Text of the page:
The blades of a hedge trimmer should be sharpened approximately once after every 50 hours of use to maintain a decent quality of performance. To make sure your hedge trimmer stays performing well, you should keep up with sharpening and not wait until your blades are in too poor of condition to work properly. A dull or damaged blade will leave your hedges uneven and unhealthy after a trim.
Things to Keep in Mind Before You Start to Sharpen
Before you begin to sharpen your hedge trimmer, you should make sure to clean the blades thoroughly. Cutting branches may expose the blades to sap and resin or other material you won’t want present while sharpening. If you don’t thoroughly clean the blades first, you risk damaging the file and stone during the process. While sharpening, you should also always make sure to only sharpen the cutting edge and not let the file or sharpener touch the integrated cut protection; on professional hedge trimmers, this cut protection is the orange plastic piece.
Step One: Sharpen the Blades with a Flat File
A flat file or hand file can be used to sharpen the blades of your hedge trimmer. To make the process easier and quicker, make sure the top and bottom blades are resting in the same position before you begin. Flat files and hand files are designed to cut in the direction of the cutting edge to guarantee a quality cut for optimal performance of your sharpened hedge trimmer. Never bring the file in contact with the blade while moving it back upward, as this can cause the blades to become blunt.
In the manual that came with your hedge trimmer, there should be specified angle (listed under “Specifications”) at which you should sharpen the blades; make sure to maintain this angle while sharpening at all times. Also, you should be careful not to file away too much of the blade, as this could diminish the performance of the hedge trimmer. The wear threshold for hedge trimmers is 5mm, so sharpening should not go beyond that point. While filing, maintain the same amount of pressure so that each blade stays the same length.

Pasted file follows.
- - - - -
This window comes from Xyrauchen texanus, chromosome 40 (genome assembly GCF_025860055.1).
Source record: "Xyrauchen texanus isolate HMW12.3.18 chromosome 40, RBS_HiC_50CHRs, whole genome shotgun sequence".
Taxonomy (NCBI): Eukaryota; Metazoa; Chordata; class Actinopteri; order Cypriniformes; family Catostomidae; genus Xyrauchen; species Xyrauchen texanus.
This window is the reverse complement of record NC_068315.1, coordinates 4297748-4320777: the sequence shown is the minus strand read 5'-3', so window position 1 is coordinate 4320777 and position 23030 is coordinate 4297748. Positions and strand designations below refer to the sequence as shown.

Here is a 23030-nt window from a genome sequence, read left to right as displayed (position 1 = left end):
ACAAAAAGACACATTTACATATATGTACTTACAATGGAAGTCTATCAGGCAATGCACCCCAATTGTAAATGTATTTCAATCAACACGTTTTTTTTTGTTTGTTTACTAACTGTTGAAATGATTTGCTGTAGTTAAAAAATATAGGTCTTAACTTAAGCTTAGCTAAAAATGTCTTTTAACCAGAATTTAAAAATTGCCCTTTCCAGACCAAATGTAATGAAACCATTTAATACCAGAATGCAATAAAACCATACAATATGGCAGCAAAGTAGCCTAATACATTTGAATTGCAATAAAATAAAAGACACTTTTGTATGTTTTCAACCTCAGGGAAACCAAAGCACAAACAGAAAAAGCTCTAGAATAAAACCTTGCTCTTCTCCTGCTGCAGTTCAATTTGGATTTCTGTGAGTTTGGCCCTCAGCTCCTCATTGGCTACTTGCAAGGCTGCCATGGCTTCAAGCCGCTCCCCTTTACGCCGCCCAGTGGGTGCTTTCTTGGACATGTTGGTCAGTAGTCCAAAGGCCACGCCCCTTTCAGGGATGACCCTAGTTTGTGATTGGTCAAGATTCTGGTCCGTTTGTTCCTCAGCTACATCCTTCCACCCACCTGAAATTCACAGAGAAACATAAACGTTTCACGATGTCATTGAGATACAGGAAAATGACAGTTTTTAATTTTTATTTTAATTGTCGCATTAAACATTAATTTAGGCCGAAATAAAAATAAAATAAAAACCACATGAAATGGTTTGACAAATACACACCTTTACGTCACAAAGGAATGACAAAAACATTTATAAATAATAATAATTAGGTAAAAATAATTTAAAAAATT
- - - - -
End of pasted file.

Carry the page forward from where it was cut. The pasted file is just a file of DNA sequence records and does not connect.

Step Two: Remove Any Burrs with a Sharpening Stone
After you have sharpened your hedge trimmers appropriately, you should find any burrs on the bottom of the sharpened blade and remove them with a sharpening stone. Burrs are rough edges or ridges left on metal after sharpening with a tool or machine. After you have completely finished sharpening the blade and all rough edges have been removed, you should clean off the swarf. The swarf are little pieces or filings of metal that have been left behind during the sharpening process.
Finally, when the entire process is complete and the blades have been cleaned of any remaining swarf, you should use a spray to protect the blades. There are many spray products available that can remove resin and dirt while also lubricating the blades and protecting them from corrosion and rust. These sprays are incredibly useful and can help extend the lifespan of your hedge trimmers by a long time.
How Often Should You Sharpen Your Hedge Trimmer
Similar to the same question regarding lawn mower blade sharpening, the appropriate frequency of sharpening depends mostly on how often you use the hedge trimmers. Generally, there is no specific frequency you should follow; instead, sharpen the blades whenever it is clear that it is necessary. When you see that what you are trimming is being torn or left uneven instead of being cut evenly, it’s time to sharpen the blades. If you have purchased a used hedge trimmer, it is most likely necessary to sharpen the blades. Often people decide to sell the machine because they feel it isn’t performing as well as it used to, reason being the blades just need a quick file. This is a great opportunity for you to pick up a great deal.
Doing It Yourself vs. Bringing it to a Professional
There are professional services available that can help sharpen the blades of your hedge trimmers for you. Although you can definitely tackle such a task on your own, sometimes it may be better to let a professional handle it. Don’t let them talk you into buying a new hedge trimmer, because after a relatively cheap sharpening job the machine is as good as new. If you don’t have the patience or tools at your disposal, it may not be worth it for you to purchase them just for your hedge trimmers.
With that said, you may not want to keep bringing you hedge trimmers out to a shop every month if you use them that often. Depending on the frequency you need to sharpen them, purchasing the tools necessary to sharpen them yourself may very well be worth it.